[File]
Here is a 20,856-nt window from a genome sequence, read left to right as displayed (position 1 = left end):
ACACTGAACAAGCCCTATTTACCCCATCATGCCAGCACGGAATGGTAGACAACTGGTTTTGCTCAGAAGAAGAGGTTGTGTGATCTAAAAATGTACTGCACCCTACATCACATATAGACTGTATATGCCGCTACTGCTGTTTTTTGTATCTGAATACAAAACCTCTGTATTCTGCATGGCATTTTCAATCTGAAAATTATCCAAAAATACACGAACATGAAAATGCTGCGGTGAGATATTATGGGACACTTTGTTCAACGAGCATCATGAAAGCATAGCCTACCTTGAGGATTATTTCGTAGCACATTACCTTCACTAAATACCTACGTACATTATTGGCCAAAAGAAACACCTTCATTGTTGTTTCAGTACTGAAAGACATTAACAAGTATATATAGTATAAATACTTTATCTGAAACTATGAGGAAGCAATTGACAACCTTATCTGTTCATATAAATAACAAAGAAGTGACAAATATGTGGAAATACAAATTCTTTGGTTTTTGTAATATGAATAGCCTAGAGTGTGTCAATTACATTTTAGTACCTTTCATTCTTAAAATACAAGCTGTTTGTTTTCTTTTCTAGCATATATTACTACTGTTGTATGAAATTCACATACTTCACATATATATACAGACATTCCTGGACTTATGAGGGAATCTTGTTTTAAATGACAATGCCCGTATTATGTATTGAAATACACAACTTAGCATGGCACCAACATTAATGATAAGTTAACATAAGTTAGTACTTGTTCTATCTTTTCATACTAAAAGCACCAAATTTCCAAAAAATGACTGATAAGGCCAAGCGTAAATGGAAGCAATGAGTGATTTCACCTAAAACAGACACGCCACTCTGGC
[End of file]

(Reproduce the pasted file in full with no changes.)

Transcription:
Here is a 20,856-nt window from a genome sequence, read left to right as displayed (position 1 = left end):
ACACTGAACAAGCCCTATTTACCCCATCATGCCAGCACGGAATGGTAGACAACTGGTTTTGCTCAGAAGAAGAGGTTGTGTGATCTAAAAATGTACTGCACCCTACATCACATATAGACTGTATATGCCGCTACTGCTGTTTTTTGTATCTGAATACAAAACCTCTGTATTCTGCATGGCATTTTCAATCTGAAAATTATCCAAAAATACACGAACATGAAAATGCTGCGGTGAGATATTATGGGACACTTTGTTCAACGAGCATCATGAAAGCATAGCCTACCTTGAGGATTATTTCGTAGCACATTACCTTCACTAAATACCTACGTACATTATTGGCCAAAAGAAACACCTTCATTGTTGTTTCAGTACTGAAAGACATTAACAAGTATATATAGTATAAATACTTTATCTGAAACTATGAGGAAGCAATTGACAACCTTATCTGTTCATATAAATAACAAAGAAGTGACAAATATGTGGAAATACAAATTCTTTGGTTTTTGTAATATGAATAGCCTAGAGTGTGTCAATTACATTTTAGTACCTTTCATTCTTAAAATACAAGCTGTTTGTTTTCTTTTCTAGCATATATTACTACTGTTGTATGAAATTCACATACTTCACATATATATACAGACATTCCTGGACTTATGAGGGAATCTTGTTTTAAATGACAATGCCCGTATTATGTATTGAAATACACAACTTAGCATGGCACCAACATTAATGATAAGTTAACATAAGTTAGTACTTGTTCTATCTTTTCATACTAAAAGCACCAAATTTCCAAAAAATGACTGATAAGGCCAAGCGTAAATGGAAGCAATGAGTGATTTCACCTAAAACAGACACGCCACTCTGGC